Lawmakers recently received conflicting diagnoses for review panels that evaluate medical malpractice claims. Some see them as broken, while others say they represent an ideal system that just needs some TLC.
Medical review panels are a second prong of proposed malpractice reform under the microscope of a General Assembly interim study committee. The committee previously heard testimony on whether to raise the total cap on malpractice claims from the current limit of $1.25 million.
The Interim Study Committee on Courts and the Judiciary solicited testimony Sept. 24 from those who favor or oppose the review panel system. Before medical malpractice claims may be filed in court, the panels of three medical professionals screen proposed claims and render an opinion on whether the care provided met the appropriate standard.
Valparaiso attorney Steve Langer testified on behalf of the Indiana Trial Lawyers Association and told the committee the review panel process is broken and plagued with delays. “In our experience, it turns out to be 2.3 years,” he said of the average time it takes for a claim from the establishment of a panel until an opinion is rendered.
Ideally, Langer said, “it should be done in one year or less. … It’s not working the way it was intended.”
But attorneys who defend health care providers noted statutes creating the panels also lay out deadlines for their formation, selection of members, meetings, and other timelines.
“In real practice, 95 percent of the time, nobody wants (deadlines) enforced,” said Jon Pinnick, a medical malpractice defense attorney with the Indianapolis firm of Schultz & Pogue LLP. Nearly any delays, he said, “are self-imposed by the lawyers” because of the informal nature of the panels. “It has become custom.”
Pinnick said the statutes contain sufficient remedies for intentional delays, but lawyers seldom go to court in an attempt to enforce them.
One source of delay can be the first step: selection of the attorney who will chair the panel. The chair may be chosen by agreement of the parties, but that rarely happens. When it doesn’t, the clerk of the Indiana Supreme Court prepares a list of five lawyers from which each side repeatedly strikes. The last attorney on the list becomes the chair. Then each side appoints a medical professional, and those two members pick the third panelist. However, these members also may be challenged and frequently are, resulting in more delays.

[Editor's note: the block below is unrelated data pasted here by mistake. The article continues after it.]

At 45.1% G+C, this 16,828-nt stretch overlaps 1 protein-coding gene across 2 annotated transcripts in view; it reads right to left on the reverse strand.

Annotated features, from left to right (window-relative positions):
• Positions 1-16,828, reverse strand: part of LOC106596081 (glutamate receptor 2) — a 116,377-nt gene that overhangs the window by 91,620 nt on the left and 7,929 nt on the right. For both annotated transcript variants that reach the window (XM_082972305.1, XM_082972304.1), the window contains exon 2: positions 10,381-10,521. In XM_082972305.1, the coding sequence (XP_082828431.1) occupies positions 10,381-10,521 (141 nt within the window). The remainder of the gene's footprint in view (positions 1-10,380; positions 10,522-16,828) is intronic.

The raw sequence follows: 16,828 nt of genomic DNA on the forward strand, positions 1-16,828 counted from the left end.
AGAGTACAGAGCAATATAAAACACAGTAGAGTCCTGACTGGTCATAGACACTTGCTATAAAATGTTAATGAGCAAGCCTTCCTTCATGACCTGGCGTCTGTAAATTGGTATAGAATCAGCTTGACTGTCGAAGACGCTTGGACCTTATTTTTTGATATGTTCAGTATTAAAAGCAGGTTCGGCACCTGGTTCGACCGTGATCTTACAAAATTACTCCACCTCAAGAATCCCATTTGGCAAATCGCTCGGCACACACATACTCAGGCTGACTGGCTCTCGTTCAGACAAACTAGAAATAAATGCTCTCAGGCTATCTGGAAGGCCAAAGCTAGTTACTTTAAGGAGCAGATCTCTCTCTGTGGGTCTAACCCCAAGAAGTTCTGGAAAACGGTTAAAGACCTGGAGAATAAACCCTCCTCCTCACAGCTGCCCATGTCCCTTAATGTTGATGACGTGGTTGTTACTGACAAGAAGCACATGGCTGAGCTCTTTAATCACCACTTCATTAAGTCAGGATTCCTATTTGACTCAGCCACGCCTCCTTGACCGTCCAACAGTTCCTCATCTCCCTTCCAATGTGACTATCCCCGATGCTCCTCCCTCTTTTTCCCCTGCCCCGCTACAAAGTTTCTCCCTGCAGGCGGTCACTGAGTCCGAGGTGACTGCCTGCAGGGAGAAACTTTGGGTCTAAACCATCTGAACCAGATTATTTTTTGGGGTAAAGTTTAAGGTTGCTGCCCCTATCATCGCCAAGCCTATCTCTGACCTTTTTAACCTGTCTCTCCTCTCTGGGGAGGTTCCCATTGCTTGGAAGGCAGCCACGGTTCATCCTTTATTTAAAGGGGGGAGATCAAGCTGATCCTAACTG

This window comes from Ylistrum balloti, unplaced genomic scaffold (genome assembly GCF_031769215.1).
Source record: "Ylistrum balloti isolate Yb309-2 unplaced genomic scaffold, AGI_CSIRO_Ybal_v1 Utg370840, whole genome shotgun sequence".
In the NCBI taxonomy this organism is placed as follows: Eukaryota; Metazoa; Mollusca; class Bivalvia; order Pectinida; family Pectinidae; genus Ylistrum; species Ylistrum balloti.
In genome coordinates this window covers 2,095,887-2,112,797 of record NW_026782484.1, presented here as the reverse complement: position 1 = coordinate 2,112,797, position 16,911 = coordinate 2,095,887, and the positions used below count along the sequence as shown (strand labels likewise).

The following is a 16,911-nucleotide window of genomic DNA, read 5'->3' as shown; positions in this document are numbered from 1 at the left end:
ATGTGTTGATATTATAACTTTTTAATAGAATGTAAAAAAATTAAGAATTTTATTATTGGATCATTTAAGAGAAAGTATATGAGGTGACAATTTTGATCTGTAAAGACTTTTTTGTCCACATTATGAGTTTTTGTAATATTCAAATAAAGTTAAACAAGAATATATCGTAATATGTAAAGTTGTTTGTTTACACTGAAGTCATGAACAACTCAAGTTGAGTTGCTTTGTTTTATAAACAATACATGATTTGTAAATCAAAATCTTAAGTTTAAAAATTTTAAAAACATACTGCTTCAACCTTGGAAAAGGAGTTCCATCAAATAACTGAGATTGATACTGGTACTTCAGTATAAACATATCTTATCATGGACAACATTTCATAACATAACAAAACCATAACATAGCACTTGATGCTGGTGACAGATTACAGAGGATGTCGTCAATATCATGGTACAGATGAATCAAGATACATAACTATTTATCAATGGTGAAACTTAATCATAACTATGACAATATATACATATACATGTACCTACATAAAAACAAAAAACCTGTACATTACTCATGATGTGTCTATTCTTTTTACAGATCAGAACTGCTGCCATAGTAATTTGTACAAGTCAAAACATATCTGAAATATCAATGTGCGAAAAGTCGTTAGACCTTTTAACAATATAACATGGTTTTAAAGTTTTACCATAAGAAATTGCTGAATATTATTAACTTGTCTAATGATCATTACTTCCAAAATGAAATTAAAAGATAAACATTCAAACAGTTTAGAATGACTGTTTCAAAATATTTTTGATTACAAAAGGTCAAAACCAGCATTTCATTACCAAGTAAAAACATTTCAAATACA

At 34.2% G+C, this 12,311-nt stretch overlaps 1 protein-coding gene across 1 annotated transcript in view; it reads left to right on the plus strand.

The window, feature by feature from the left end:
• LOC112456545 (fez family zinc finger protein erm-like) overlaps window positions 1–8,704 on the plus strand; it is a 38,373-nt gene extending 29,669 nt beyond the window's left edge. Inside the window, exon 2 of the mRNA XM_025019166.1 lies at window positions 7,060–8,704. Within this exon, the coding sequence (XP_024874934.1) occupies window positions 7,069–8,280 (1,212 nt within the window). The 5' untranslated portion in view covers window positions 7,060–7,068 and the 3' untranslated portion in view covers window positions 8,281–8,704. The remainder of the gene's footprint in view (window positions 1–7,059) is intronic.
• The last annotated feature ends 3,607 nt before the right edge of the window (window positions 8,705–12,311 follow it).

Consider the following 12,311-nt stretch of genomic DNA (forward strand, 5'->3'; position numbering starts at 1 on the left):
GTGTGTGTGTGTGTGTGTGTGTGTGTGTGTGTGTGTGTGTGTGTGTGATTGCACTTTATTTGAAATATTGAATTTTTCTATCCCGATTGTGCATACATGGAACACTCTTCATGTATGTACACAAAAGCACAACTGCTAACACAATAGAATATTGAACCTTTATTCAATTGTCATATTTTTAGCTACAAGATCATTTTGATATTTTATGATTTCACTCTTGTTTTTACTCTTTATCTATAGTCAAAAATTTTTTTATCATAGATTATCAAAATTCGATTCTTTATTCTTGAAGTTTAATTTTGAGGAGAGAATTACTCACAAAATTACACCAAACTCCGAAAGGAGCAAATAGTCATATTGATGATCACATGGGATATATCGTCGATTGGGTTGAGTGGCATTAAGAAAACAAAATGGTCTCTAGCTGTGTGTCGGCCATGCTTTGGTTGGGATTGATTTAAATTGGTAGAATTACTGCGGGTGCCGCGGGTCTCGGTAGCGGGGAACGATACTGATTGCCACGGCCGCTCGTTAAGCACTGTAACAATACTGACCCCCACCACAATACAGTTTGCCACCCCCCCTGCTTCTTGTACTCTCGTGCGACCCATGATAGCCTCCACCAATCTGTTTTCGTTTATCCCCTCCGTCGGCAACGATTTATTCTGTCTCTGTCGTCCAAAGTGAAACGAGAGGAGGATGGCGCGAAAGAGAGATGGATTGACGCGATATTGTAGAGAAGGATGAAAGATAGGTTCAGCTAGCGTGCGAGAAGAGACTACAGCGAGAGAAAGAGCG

After formation of the panels, opinions are expected within 180 days according to statute, but that deadline often is extended by agreement of the parties as discovery disputes or other issues arise.
Langer pointed to a 2013 Court of Appeals decision, Mooney v. Anonymous M.D. 4, 991 N.E.2d 565 (Ind. Ct. App. 2013), trans. denied) as illustrative of how the panels can run into delays caused by either side. In Mooney, the appeals court reinstated the medical malpractice claim from the estate of a deceased man after a trial court had dismissed the proposed action. Delays in setting the panel and disputes about discovery dogged the proposed claim after it was filed in 2007. The panel chair in Mooney’s malpractice claim repeatedly informed parties that deadlines wouldn’t be strictly enforced unless the parties consented.